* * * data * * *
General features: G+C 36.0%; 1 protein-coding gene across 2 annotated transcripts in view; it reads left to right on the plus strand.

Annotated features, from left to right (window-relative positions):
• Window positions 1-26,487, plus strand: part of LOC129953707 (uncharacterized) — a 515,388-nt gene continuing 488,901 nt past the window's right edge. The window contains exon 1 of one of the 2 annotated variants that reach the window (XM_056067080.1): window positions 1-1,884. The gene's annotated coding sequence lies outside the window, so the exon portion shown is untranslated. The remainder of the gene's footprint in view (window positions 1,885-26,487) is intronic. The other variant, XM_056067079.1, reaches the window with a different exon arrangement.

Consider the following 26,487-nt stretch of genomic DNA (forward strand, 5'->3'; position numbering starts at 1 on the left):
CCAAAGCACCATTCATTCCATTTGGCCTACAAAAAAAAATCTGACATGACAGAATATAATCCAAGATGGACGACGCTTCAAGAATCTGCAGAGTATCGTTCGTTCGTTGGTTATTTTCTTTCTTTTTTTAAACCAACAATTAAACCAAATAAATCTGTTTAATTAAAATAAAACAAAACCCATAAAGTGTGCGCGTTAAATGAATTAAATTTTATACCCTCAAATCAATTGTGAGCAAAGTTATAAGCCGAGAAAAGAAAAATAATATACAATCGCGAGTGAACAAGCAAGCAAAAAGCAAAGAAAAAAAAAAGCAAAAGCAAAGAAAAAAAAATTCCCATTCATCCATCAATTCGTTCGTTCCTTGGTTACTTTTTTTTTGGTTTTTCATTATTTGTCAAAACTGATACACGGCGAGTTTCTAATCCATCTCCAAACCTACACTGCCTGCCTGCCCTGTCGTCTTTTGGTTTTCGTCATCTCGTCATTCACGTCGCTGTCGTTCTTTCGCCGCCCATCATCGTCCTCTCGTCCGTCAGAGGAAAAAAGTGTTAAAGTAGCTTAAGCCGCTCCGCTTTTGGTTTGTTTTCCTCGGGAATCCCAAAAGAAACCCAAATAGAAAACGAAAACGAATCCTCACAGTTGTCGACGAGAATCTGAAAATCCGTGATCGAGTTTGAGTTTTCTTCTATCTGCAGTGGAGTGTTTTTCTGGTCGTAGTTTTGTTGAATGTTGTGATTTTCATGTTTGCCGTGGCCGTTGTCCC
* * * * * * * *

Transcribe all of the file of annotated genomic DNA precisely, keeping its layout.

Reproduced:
General features: G+C 36.0%; 1 protein-coding gene across 2 annotated transcripts in view; it reads left to right on the plus strand.

Annotated features, from left to right (window-relative positions):
• Window positions 1-26,487, plus strand: part of LOC129953707 (uncharacterized) — a 515,388-nt gene continuing 488,901 nt past the window's right edge. The window contains exon 1 of one of the 2 annotated variants that reach the window (XM_056067080.1): window positions 1-1,884. The gene's annotated coding sequence lies outside the window, so the exon portion shown is untranslated. The remainder of the gene's footprint in view (window positions 1,885-26,487) is intronic. The other variant, XM_056067079.1, reaches the window with a different exon arrangement.

Consider the following 26,487-nt stretch of genomic DNA (forward strand, 5'->3'; position numbering starts at 1 on the left):
CCAAAGCACCATTCATTCCATTTGGCCTACAAAAAAAAATCTGACATGACAGAATATAATCCAAGATGGACGACGCTTCAAGAATCTGCAGAGTATCGTTCGTTCGTTGGTTATTTTCTTTCTTTTTTTAAACCAACAATTAAACCAAATAAATCTGTTTAATTAAAATAAAACAAAACCCATAAAGTGTGCGCGTTAAATGAATTAAATTTTATACCCTCAAATCAATTGTGAGCAAAGTTATAAGCCGAGAAAAGAAAAATAATATACAATCGCGAGTGAACAAGCAAGCAAAAAGCAAAGAAAAAAAAAAGCAAAAGCAAAGAAAAAAAAATTCCCATTCATCCATCAATTCGTTCGTTCCTTGGTTACTTTTTTTTTGGTTTTTCATTATTTGTCAAAACTGATACACGGCGAGTTTCTAATCCATCTCCAAACCTACACTGCCTGCCTGCCCTGTCGTCTTTTGGTTTTCGTCATCTCGTCATTCACGTCGCTGTCGTTCTTTCGCCGCCCATCATCGTCCTCTCGTCCGTCAGAGGAAAAAAGTGTTAAAGTAGCTTAAGCCGCTCCGCTTTTGGTTTGTTTTCCTCGGGAATCCCAAAAGAAACCCAAATAGAAAACGAAAACGAATCCTCACAGTTGTCGACGAGAATCTGAAAATCCGTGATCGAGTTTGAGTTTTCTTCTATCTGCAGTGGAGTGTTTTTCTGGTCGTAGTTTTGTTGAATGTTGTGATTTTCATGTTTGCCGTGGCCGTTGTCCC